Then I came to London to meet my father, as he’d come here before. He was a chemist and druggist and was into science of all sorts. I discovered he had a room full of books, including Playboy magazines!
DH: That’s quite an exciting thing for an eleven-year-old boy!
MP: Oh yeah, coming from the Caribbean you never see anything like that, but I was more interested in the electronics books and I started to build more things. There was a shop around corner from us in Tooting called Broadway Electronics, and you could buy any bits, transistors, resistors of different values, so I went to town.
DH: There was more of an electrical hobbyist scene in those days, wasn’t there?
MP: [These was] Practical Electronics and Practical Wireless – even here in Croydon you had five or six hobby shops, and I’m talking the mid-70s. You know a lot of those shops turned into proper electronics manufacturers, people like Tuac, Saxon amps, and stuff like that. Because in the 70s everyone started to build their own, and obviously with the advent of the sound system there was a greater demand for power modules, where sound systems wanted 500 (watt) modules to put like four 500s on a set and have a two thousand watts. So suddenly with a lot of West Indians building sound systems and there was even more of a demand for audio electronics.
Croydon was also a place during the war that had a lot of [military] bases and they ended up with lots of local electronics companies [to service and supply them]. I could get anything I wanted electronics wise, and I had this hunger to build things.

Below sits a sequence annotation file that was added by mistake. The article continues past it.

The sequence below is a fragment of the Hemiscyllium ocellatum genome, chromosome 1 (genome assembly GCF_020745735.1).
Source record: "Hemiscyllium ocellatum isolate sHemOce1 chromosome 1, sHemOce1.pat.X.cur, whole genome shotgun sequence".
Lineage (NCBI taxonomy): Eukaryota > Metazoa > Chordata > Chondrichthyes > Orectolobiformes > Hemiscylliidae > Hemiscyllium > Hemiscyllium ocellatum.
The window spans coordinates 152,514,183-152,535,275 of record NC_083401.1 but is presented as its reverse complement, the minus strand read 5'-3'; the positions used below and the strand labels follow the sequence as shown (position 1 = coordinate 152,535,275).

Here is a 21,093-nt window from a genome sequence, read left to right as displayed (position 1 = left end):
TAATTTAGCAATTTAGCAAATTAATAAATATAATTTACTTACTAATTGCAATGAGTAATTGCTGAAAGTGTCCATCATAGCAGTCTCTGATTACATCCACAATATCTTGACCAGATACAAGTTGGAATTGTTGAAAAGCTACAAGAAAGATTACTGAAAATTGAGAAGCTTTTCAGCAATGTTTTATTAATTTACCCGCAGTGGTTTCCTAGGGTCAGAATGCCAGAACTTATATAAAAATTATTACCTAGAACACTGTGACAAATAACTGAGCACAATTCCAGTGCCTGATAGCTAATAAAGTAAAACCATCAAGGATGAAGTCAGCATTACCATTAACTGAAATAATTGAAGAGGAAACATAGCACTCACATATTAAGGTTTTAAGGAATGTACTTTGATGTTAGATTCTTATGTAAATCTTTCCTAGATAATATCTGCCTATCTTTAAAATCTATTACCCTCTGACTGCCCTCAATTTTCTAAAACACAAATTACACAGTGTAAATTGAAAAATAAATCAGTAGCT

By the time I left school I had started to repair various things and I got work quite easy, fixing audio stuff [like] turntables, amplifiers and whatever. Then I found this circuit for a mixing desk in Practical Electronics, a twelve-channel desk, and I went to town on that. I drilled the chassis and put everything together, the metalwork and all that.
And then I got this offer of a job at Soundcraft, where they had these faulty boards for a mixing desk, a Series Two console. Lee Perry had a Series One, that was the first one in a flight case, and then there was the Series Two that was a little bit bigger. The Series One was really a live desk, but Lee was using it in the studio though, it wasn’t meant for that. Anyway, there was this room full with PCBs (printed circuit boards), it was absolutely stacked with them, there must have been a few thousand boards in there. And this guy, who funnily enough was also from Guyana, said, “So, you call yourself a technician? Okay, you see the boards in this room? All of these boards are bad. We need these boards fixed, and I can tell you, they’re not easy to fix. We’ve tried about six people recently and none of them could get them to work.” They gave me a week’s trial. He showed me what to do, put one on a jig and showed me the square wave and all the testing [equipment] so I could check the boards out. How audio tends to work is with a square wave test, which is the perfect test for an audio board. You’ve got a ‘scope and you put a perfectly square wave into the input, and at the output you’re supposed to get a perfectly square wave out, and subject to the EQ, you can see distortion. If it’s biased towards the treble you see it goes up in a slope, if it’s biased towards the bass, it goes up at the tail end. So a square wave tells you a lot, that’s how basic electronics works. So I went to town on that and by the end of the week I must have done 15 to 20 boards. They said that the boards were okay, and I landed the job.